Yes its getting better.. but it was actually more of problem with doc,corp than features.. as they tried to grade Log with edit only software.. and log didnt respond like REC709 did.. and the poor editors where stuck with grading.. and just didn't know really how to do it.. and producers just said get it done.. Resolve has pretty much saved the day..

 

But when they tell me to shoot log.. well I have to shoot log ..


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#11 Kyryll Sobolev

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Posted 13 March 2018 - 01:50 PM

there was a similar discussion on the canadian society of cinematographers facebook page, and jeremy benning noted that you, as a DP, can ask in your contract for a "right of first refusal" clause

 

so if there is tinkering at a later point, you get consulted first


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#12 Michael LaVoie

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Posted 13 March 2018 - 04:31 PM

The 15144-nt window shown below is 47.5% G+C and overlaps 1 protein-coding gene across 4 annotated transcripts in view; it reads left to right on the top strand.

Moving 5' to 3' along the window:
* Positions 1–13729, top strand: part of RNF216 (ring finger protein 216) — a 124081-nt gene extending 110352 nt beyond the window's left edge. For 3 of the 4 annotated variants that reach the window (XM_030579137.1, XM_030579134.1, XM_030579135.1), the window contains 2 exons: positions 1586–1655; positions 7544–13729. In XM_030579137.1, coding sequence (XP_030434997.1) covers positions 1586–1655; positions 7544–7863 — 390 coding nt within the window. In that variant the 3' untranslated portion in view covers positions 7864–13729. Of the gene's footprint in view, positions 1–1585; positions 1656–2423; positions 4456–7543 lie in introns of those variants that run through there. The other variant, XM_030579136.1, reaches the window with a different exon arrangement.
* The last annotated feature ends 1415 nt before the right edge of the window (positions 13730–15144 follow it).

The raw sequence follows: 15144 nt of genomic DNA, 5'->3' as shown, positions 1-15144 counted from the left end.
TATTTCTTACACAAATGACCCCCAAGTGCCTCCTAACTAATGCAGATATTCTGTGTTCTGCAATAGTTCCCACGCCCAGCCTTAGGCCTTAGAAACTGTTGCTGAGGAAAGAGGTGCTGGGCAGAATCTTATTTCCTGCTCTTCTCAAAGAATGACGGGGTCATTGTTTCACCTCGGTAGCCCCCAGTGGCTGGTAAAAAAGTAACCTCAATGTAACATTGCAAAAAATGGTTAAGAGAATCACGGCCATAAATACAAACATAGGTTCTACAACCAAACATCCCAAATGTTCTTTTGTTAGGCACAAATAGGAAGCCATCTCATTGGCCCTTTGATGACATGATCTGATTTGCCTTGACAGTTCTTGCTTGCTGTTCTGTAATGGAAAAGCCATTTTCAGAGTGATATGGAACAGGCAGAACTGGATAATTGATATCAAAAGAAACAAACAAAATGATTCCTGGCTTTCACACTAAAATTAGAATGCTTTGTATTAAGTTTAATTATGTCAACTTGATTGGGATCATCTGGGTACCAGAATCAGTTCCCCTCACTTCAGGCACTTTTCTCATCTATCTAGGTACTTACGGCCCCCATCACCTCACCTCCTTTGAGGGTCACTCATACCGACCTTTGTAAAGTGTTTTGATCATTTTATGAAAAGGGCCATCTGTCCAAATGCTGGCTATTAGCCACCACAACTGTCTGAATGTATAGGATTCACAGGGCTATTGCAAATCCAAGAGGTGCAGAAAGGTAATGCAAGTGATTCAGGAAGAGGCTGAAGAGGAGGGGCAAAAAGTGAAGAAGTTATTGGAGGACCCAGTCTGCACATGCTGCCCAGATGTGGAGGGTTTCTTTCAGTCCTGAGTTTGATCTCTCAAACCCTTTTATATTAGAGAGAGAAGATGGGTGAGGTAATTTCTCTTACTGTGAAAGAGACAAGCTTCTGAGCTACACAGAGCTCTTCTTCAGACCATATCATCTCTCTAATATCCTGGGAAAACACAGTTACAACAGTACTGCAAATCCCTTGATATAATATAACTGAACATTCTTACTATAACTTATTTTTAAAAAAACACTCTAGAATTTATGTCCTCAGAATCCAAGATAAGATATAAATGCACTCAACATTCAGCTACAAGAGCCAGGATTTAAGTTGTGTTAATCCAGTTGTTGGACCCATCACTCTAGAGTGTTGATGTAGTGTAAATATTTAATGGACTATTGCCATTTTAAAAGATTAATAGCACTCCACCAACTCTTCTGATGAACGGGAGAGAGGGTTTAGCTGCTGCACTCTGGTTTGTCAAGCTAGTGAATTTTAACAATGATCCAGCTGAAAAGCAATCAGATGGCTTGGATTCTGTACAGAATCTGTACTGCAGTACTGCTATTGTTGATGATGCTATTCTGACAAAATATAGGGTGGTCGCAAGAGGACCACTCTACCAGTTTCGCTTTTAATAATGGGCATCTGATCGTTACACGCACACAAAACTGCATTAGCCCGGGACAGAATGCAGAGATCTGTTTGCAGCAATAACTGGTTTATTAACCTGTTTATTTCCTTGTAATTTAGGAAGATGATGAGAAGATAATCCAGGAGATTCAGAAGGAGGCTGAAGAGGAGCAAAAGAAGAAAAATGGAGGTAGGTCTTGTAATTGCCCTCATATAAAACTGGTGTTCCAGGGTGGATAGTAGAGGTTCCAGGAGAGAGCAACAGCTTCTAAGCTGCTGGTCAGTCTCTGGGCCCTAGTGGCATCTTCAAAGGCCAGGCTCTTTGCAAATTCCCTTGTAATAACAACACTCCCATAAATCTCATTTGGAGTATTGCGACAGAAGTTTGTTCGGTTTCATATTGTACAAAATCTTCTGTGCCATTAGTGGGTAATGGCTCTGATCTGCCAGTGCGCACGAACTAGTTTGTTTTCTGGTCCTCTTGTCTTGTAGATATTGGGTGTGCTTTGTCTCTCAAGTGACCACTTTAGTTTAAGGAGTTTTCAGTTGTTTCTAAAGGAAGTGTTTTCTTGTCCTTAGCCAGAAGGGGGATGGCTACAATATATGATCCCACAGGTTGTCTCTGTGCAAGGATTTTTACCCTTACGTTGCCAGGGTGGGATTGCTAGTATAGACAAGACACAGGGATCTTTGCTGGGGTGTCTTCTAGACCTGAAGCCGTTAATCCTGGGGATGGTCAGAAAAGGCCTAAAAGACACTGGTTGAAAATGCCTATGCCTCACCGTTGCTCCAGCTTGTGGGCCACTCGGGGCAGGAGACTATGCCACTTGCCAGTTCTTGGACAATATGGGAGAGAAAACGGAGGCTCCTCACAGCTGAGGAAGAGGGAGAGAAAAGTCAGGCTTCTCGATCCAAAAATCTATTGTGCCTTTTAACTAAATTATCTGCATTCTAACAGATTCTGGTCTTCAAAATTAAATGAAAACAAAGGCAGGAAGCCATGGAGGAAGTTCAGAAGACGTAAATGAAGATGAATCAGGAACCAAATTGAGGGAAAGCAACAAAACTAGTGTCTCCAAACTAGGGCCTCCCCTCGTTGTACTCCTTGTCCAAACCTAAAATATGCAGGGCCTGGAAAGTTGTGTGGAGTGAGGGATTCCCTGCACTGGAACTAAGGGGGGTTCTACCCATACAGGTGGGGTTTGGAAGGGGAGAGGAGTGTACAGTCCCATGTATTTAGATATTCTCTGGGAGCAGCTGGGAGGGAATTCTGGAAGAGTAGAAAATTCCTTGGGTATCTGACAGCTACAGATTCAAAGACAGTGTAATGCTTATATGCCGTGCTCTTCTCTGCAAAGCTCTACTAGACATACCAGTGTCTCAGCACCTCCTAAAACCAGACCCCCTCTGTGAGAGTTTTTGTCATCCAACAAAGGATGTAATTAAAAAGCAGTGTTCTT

You can always reserve the right to forfeit credit as the DP.    Before you take an IMDB listing or onscreen credit on anything try to view a cut of the final film with the director.  If it's a trainwreck due to poor color correction or just a bad film, use a pseudonym on it.  


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#13 Carlos Herrera

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Posted 13 March 2018 - 08:26 PM

 

Thank you for your referenced feedback! I will read more on the government websites you posted in regards copyright law.


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#14 Carlos Herrera

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Posted 13 March 2018 - 08:31 PM